In the subway, there is an announcement that has become quite famous. The warning is to “Please Mind the Gap.” At the time, my students were wondering if  there was an issue with “falling into the gap” (as if someone could fit in between the train and the1200px-mindthegapvictoria platform). Obviously, London was concerned about watching your step getting on and off the metro. The warning was less about a fall as it was about a stumble. Because to stumble, in a place like that, can lead to personal injury and a crowd-flow catastrophe.

My heart of this blog to ministers is that of the warning of the London metro: Please mind the gap, or more specifically, please careful attention to the generational differences. This should be a place of sharpening instead of a chasm of division.

At 41, I recognize that I’m at a “different” age. I am neither old nor young. I used to refer to 40 as the “Purgatory of Ages” as I felt it was the holding cell right before launch into my next season of life and ministry. But honestly, I never realized how much I would enjoy being in my 40’s. And over the past couple years, I find my self in a peculiar generational gap that afforded me some perspective I didn’t expect.

To younger ministers, I’m a 20-year veteran. To older pastors, I’ve just barely started (or so I’m constantly reminded SMH). So the view of my ministry vintage is all about perception. For example, two months ago, I met a 70-year-old retired minister (whom I thoroughly enjoyed talking to) who changed his tone halfway through the night. I wasn’t sure why his demeanor shifted till one of his family members informed me that he just realized that I’m not currently IN bible college but graduated back in 1997. No offense; I kind of enjoy those moments.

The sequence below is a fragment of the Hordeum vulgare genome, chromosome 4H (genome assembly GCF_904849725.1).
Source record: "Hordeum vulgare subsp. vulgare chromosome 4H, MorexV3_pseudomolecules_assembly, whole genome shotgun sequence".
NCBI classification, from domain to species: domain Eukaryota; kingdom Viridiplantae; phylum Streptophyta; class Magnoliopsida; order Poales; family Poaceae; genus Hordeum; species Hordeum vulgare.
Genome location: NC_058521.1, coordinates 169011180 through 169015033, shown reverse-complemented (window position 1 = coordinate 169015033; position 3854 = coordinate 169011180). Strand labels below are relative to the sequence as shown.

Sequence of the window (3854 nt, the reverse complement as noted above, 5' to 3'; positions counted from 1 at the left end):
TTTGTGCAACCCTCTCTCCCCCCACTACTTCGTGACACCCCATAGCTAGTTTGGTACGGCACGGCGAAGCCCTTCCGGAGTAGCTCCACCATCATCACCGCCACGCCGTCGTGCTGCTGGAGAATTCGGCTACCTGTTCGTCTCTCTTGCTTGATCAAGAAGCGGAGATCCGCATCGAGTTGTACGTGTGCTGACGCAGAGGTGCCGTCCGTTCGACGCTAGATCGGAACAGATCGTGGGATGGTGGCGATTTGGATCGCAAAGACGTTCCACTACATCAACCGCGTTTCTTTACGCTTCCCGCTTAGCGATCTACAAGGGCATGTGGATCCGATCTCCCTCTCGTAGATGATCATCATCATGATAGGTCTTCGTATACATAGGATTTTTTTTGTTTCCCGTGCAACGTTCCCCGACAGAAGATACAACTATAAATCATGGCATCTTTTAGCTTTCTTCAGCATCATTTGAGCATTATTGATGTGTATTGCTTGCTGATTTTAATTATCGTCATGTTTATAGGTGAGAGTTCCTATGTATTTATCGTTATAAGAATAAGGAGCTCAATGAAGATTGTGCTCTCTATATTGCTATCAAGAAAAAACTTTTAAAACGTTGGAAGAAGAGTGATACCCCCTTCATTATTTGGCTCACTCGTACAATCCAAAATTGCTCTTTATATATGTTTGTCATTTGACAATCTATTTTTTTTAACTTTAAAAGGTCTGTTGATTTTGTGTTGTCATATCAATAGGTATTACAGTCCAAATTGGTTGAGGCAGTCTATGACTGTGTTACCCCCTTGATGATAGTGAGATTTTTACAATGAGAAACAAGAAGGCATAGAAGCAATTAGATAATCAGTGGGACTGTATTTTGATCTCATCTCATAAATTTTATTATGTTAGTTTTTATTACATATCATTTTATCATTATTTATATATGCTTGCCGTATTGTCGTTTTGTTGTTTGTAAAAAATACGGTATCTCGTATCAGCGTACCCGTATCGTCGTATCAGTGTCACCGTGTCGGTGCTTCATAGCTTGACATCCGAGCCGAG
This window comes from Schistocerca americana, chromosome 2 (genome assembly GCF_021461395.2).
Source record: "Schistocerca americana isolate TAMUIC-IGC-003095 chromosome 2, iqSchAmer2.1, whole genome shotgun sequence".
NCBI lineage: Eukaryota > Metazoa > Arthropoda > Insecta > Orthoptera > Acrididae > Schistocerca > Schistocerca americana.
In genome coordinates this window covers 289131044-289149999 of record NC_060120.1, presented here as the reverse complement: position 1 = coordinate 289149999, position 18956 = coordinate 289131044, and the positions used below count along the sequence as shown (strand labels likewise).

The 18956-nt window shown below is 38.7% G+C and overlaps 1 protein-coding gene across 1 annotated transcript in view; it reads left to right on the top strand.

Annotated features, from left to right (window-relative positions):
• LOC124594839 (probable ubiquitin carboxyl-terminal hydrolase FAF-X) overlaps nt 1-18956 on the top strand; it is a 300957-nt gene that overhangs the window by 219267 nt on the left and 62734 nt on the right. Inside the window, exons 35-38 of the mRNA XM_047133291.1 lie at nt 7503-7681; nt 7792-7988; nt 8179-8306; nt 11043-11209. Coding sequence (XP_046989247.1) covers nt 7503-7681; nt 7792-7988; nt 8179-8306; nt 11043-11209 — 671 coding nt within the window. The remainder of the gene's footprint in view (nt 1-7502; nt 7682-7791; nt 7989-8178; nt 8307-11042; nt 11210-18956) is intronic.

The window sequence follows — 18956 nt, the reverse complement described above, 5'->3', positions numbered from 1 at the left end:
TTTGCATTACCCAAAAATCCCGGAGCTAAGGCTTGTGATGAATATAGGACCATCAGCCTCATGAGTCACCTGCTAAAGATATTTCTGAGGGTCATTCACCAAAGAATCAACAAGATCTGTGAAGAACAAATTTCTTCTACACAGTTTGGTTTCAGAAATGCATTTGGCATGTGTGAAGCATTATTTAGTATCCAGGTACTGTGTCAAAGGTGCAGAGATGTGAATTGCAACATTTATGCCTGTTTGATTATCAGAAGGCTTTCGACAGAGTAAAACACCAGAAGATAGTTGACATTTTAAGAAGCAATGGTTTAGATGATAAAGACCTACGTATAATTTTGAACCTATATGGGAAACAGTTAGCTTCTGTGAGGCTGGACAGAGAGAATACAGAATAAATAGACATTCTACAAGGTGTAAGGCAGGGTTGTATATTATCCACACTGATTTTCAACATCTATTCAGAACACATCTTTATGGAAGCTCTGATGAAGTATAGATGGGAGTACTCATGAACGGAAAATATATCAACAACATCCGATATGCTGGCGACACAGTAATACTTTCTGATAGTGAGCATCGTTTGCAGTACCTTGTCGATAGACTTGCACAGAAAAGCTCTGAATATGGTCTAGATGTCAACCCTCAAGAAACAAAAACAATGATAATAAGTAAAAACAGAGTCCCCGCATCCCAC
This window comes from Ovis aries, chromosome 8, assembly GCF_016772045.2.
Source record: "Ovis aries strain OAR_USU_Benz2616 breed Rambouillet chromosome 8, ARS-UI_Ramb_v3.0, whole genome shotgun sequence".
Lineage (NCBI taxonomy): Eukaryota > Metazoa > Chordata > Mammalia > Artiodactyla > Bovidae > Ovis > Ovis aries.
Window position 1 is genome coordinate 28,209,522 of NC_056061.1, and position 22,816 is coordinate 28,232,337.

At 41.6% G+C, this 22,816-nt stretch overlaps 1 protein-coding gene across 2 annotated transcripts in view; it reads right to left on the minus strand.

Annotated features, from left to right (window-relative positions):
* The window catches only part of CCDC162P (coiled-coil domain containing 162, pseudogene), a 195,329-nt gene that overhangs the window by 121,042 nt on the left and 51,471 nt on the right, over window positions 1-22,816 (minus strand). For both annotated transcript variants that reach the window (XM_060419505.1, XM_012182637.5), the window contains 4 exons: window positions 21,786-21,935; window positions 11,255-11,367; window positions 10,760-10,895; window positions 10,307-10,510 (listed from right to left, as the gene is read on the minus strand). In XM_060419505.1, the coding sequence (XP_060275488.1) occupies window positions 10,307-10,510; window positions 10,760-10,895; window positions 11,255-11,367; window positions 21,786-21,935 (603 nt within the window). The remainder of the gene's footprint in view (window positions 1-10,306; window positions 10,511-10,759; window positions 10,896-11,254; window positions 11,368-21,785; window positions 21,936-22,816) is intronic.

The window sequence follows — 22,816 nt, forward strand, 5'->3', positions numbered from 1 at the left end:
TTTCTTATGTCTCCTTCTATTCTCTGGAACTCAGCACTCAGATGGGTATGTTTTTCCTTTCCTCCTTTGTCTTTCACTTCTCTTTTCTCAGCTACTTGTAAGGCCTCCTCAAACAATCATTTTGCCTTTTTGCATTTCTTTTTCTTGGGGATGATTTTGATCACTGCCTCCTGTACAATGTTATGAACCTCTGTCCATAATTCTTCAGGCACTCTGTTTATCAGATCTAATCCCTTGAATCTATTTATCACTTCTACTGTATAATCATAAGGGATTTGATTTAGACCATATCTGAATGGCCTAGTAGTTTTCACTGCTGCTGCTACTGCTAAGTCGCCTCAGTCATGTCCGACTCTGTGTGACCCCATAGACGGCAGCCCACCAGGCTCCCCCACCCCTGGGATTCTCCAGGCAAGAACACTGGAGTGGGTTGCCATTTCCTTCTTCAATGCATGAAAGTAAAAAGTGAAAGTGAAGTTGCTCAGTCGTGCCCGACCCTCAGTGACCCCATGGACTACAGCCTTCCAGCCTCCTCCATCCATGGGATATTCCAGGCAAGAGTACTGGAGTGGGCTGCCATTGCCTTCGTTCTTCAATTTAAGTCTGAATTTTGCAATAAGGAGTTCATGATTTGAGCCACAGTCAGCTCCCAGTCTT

Being in this “bridge age” has made me a bit of a lightning rod for fellow ministers. Younger pastors contact me to ask about older generations and older pastors ask me to “explain” the actions of younger pastors. Honestly, I don’t have all the answers (I wish I did…thank the Lord for the pastors I can call). But not being in either category, and being at the tail-end of Gen X, affords me (I think) a very cool opportunity. It has given me an amazing chance to watch and observe, to learn and to grow, and to be stretched as well as to reinforce.